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For beginners, it can seem like a good idea (and an exciting prospect) to buy a company that tells a good story to investors, even if it completely lacks a track record of revenue and profit. Unfortunately, high risk investments often have little probability of ever paying off, and many investors pay a price to learn their lesson.
In the age of tech-stock blue-sky investing, my choice may seem old fashioned; I still prefer profitable companies like Tivity Health (NASDAQ:TVTY). Now, I'm not saying that the stock is necessarily undervalued today; but I can't shake an appreciation for the profitability of the business itself. While a well funded company may sustain losses for years, unless its owners have an endless appetite for subsidizing the customer, it will need to generate a profit eventually, or else breathe its last breath.
How Fast Is Tivity Health Growing?
As one of my mentors once told me, share price follows earnings per share (EPS). It's no surprise, then, that I like to invest in companies with EPS growth. Tivity Health managed to grow EPS by 11% per year, over three years. That growth rate is fairly good, assuming the company can keep it up.
I like to take a look at earnings before interest and (EBIT) tax margins, as well as revenue growth, to get another take on the quality of the company's growth. Tivity Health maintained stable EBIT margins over the last year, all while growing revenue 18% to US$670m. That's progress.
In the chart below, you can see how the company has grown earnings, and revenue, over time. For finer detail, click on the image.
In investing, as in life, the future matters more than the past. So why not check out this free interactive visualization of Tivity Health's forecast profits?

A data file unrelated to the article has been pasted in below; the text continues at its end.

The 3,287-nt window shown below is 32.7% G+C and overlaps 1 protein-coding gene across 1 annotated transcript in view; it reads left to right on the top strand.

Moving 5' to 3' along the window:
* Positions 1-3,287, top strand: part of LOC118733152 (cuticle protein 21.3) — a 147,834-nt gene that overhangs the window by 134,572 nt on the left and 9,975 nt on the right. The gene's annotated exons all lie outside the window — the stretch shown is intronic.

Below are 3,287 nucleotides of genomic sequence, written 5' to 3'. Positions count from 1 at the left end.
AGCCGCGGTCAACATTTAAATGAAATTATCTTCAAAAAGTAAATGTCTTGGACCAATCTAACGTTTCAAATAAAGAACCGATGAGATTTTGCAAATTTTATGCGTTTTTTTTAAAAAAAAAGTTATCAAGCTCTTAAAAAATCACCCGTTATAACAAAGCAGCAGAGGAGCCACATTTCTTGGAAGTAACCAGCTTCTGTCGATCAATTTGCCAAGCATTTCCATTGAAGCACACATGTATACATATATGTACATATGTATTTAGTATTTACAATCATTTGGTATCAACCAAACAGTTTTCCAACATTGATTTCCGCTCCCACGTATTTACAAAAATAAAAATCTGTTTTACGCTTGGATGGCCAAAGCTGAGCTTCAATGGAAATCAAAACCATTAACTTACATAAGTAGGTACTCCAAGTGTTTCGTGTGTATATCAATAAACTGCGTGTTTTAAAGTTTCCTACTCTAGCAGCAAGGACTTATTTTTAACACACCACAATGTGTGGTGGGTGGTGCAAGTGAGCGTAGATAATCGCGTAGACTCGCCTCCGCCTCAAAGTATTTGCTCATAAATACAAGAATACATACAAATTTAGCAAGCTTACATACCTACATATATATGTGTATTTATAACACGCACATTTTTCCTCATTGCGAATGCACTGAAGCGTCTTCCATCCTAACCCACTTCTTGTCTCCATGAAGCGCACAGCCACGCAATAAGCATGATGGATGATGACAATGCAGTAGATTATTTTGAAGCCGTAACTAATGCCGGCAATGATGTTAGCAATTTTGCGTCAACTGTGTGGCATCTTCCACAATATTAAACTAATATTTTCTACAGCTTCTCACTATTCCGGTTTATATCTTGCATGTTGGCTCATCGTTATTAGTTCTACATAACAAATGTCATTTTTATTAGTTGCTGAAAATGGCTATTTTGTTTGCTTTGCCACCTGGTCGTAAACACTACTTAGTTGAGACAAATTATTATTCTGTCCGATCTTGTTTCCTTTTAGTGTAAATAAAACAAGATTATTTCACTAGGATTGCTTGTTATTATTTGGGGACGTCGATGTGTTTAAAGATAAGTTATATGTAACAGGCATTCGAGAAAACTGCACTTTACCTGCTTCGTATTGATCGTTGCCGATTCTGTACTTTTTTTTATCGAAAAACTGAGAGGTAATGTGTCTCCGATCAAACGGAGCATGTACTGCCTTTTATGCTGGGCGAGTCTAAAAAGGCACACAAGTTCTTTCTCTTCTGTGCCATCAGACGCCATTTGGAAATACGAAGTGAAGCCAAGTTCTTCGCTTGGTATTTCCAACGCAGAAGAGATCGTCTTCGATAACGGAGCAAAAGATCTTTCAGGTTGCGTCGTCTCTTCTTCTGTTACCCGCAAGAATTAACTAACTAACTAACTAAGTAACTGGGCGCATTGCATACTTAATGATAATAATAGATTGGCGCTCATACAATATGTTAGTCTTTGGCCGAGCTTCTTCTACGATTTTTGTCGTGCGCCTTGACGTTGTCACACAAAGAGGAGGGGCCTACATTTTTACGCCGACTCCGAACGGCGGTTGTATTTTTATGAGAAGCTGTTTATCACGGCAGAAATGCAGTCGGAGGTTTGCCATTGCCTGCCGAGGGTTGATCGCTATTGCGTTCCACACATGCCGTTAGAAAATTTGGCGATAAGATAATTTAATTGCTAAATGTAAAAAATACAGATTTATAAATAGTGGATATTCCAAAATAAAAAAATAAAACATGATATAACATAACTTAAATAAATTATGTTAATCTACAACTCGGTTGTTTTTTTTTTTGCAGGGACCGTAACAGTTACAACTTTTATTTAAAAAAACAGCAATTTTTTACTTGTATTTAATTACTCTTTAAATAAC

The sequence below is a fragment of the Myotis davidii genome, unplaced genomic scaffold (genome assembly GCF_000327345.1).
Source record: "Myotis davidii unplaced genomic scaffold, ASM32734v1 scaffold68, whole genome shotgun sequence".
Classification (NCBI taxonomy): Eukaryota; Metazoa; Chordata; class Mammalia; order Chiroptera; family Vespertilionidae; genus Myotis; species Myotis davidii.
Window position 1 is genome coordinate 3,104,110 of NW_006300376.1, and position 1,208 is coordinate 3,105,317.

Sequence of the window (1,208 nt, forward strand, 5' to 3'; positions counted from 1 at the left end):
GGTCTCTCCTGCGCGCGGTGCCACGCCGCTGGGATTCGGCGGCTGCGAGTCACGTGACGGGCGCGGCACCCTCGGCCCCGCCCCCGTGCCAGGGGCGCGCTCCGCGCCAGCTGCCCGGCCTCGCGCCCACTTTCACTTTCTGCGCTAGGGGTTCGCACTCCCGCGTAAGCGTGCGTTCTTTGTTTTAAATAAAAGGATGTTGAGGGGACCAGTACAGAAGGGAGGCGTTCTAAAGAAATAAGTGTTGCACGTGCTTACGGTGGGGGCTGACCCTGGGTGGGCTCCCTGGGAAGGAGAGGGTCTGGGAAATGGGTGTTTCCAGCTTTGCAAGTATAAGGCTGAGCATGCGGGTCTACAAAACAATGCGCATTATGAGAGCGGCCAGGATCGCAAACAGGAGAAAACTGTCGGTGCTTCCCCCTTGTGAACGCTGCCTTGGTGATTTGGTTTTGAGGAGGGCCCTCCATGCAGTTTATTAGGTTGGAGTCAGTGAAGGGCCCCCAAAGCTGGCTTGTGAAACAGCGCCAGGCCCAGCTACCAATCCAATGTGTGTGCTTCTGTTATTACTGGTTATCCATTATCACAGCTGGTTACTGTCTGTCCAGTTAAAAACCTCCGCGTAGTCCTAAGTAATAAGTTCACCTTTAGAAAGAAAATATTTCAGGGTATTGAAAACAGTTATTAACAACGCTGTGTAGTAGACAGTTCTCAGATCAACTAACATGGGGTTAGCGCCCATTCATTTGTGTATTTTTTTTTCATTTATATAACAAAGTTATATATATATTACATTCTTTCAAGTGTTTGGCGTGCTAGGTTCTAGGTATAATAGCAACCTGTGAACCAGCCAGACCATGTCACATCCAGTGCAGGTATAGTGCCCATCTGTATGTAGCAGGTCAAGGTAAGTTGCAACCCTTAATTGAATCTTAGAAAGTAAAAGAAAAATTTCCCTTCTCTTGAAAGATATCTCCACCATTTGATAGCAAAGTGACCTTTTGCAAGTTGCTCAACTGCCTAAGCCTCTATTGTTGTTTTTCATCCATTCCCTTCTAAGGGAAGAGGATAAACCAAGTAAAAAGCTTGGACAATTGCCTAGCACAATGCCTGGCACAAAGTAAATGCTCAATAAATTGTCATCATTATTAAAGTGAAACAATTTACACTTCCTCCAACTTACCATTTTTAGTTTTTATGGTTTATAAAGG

Are Tivity Health Insiders Aligned With All Shareholders?
Like that fresh smell in the air when the rains are coming, insider buying fills me with optimistic anticipation. That's because insider buying often indicates that those closest to the company have confidence that the share price will perform well. However, small purchases are not always indicative of conviction, and insiders don't always get it right.
Any way you look at it Tivity Health shareholders can gain quiet confidence from the fact that insiders shelled out US$606k to buy stock, over the last year. And when you consider that there was no insider selling, you can understand why shareholders might believe that lady luck will grace this business. It is also worth noting that it was Benjamin Kirshner who made the biggest single purchase, worth US$251k, paying US$17.26 per share.
I do like that insiders have been buying shares in Tivity Health, but there is more evidence of shareholder friendly management. I refer to the very reasonable level of CEO pay. For companies with market capitalizations between US$400m and US$1.6b, like Tivity Health, the median CEO pay is around US$2.7m.
The CEO of Tivity Health only received US$1.1m in total compensation for the year ending December 2018. That's clearly well below average, so at a glance, that arrangement seems generous to shareholders, and points to a modest remuneration culture. While the level of CEO compensation isn't a huge factor in my view of the company, modest remuneration is a positive, because it suggests that the board keeps shareholder interests in mind. It can also be a sign of a culture of integrity, in a broader sense.
Is Tivity Health Worth Keeping An Eye On?
One important encouraging feature of Tivity Health is that it is growing profits. And that's not all, folks. We've also seen insiders buying stock, and noted modest executive pay. The sum of all that, for me, points to a quality business, and a genuine prospect for further research. Now, you could try to make up your mind on Tivity Health by focusing on just these factors, or you could also consider how its price-to-earnings ratio compares to other companies in its industry.
As a growth investor I do like to see insider buying. But Tivity Health isn't the only one. You can see a a free list of them here.
Please note the insider transactions discussed in this article refer to reportable transactions in the relevant jurisdiction
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